Five years later, GOP still has no plans for health care or tax reform

The year 2010 was huge for Republicans, and not just because of their overwhelming triumph in the midterm elections. Five years ago, the GOP made two very big promises to the American people. On the very day President Obama signed the Affordable Care Act (ACA) into law on March 23, 2010, then-Senate Minority Leader Mitch McConnell pledged a bold Republican alternative on health care, declaring "I think the slogan will be 'repeal and replace,' 'repeal and replace.'" Just the month before, Rep. Paul Ryan (R-WI) unveiled his "Roadmap for America's Future," which like all of his subsequent GOP budget plans demanded tax reform that "broadens the base of taxable income, allowing for lower income tax rates."

But five years later, congressional Republicans have yet to deliver on either of those commitments. After their concerted campaign to undermine Obamacare at both the federal and state level, over 50 repeal votes, multiple court challenges, one defeat at the Supreme Court and hopefully one more to come, the GOP has failed to coalesce around a single healthcare proposal. Meanwhile, five years after now-House Ways and Means Committee Chairman Paul Ryan promised to simplify the tax code by "clearing out nearly all of the existing deductions and credits," he still hasn't named a tax break he'd close. All of which means that if these cowardly Republicans get their way, the only certainties are millions of uninsured Americans and trillions in new national debt.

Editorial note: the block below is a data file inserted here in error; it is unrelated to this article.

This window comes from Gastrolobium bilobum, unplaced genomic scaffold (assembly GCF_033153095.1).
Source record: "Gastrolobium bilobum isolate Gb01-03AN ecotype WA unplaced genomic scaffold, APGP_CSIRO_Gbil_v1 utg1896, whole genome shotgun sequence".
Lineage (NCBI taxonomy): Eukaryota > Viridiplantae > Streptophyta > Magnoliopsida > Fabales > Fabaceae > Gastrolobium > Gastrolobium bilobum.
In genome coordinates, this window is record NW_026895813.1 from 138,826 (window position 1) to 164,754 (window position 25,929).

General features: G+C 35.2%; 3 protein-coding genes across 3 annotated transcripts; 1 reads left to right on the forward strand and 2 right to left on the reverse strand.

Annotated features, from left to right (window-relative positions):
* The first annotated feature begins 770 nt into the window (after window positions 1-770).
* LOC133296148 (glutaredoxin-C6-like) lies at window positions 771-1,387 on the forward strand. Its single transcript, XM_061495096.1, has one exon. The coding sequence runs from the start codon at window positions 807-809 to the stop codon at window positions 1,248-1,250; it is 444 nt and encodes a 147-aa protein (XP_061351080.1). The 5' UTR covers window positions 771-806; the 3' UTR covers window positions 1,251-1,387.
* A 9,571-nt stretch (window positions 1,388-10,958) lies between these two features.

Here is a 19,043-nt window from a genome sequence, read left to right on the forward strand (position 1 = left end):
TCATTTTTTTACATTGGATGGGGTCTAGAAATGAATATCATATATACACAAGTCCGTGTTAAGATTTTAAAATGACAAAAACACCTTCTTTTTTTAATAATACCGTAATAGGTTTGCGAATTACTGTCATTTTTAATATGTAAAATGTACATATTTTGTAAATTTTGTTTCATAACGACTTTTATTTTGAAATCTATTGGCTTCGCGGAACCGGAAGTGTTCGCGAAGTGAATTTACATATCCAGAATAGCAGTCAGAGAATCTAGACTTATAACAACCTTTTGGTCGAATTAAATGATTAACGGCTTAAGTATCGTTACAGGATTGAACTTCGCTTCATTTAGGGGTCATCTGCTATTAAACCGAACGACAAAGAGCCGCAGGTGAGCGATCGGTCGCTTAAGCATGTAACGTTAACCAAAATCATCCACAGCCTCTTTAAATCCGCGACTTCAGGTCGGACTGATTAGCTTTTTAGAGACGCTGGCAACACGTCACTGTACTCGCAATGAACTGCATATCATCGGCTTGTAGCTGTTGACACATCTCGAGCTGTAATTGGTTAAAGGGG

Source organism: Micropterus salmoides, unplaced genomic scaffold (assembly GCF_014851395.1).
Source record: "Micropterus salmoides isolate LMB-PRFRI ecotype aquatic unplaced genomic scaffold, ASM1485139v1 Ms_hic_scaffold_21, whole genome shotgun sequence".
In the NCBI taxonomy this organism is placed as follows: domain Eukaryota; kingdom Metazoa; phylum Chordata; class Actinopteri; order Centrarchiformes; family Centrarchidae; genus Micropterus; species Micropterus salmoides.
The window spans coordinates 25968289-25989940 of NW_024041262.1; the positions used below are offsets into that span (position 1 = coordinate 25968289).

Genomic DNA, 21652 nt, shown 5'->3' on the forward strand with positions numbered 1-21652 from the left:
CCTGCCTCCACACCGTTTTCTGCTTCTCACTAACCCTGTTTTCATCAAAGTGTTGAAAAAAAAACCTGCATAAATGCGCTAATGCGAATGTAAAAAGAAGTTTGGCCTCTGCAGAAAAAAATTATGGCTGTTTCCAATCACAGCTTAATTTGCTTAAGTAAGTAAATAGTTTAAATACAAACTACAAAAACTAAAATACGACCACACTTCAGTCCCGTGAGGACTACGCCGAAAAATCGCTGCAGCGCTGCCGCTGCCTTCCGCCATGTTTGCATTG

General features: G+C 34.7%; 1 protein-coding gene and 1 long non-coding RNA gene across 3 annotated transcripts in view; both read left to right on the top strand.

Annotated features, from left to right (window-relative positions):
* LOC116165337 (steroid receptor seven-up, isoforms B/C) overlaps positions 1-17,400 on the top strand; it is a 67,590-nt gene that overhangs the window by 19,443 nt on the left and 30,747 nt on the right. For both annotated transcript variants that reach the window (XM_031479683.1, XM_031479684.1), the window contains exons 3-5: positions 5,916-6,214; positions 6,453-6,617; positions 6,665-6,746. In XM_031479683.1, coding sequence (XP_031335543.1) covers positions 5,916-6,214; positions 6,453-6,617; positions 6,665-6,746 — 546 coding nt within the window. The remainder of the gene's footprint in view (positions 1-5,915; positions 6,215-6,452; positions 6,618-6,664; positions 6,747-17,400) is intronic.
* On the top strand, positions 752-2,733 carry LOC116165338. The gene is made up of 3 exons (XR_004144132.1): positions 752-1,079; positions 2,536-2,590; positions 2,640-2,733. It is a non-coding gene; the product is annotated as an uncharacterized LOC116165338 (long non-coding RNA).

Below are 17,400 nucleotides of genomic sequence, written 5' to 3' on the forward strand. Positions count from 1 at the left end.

Continue reading about five years of the GOP's broken promises, below.

Consider, for example, the official GOP response to President Obama's 2015 State of the Union address delivered by Sen. Joni Ernst (R-IA). Ernst didn't just promise that Republicans would "balance the budget." She also proclaimed:

Let's simplify America's outdated and loophole-ridden tax code. Republicans think tax filing should be easier for you, not just the well-connected. So let's iron out loopholes to lower rates—and create jobs, not pay for more government spending.

And which of those loopholes will Ernst and her Republican colleagues "iron out?"  They didn't say, and they never say. That's because the math is hard and the politics even worse.

To see why, start with the numbers. In its most recent assessment for fiscal year 2015, the nonpartisan Congressional Budget Office (CBO) estimated federal tax revenue at $3.189 trillion dollars. Discretionary spending—the budget for mandatory outlays on programs like Social Security, Medicare, interest on the debt, etc.—is about $1.1 trillion. Total spending is forecast at $3.656 trillion, yielding a projected deficit of $468 billion. But total tax expenditures, meaning all of the revenue lost to tax breaks, credits and loopholes, is estimated by CBO to reach $1.5 trillion in FY 2015. You read that right. Ernst's mystery "loopholes" add up to more than triple the entire annual budget deficit this year.

Which means if you lower tax rates to just two brackets of 10 and 25 percent, as Paul Ryan first proposed in 2010, you're not only going to produce a huge windfall for the wealthy. You're also going to hemorrhage red ink as far as the eye can see. Unless, that is, you close dozens of tax breaks that cost Uncle Sam hundreds of billions of dollars each year. But identifying even one tax break to limit or end is exactly what Chairman Ryan has refused to do for five years.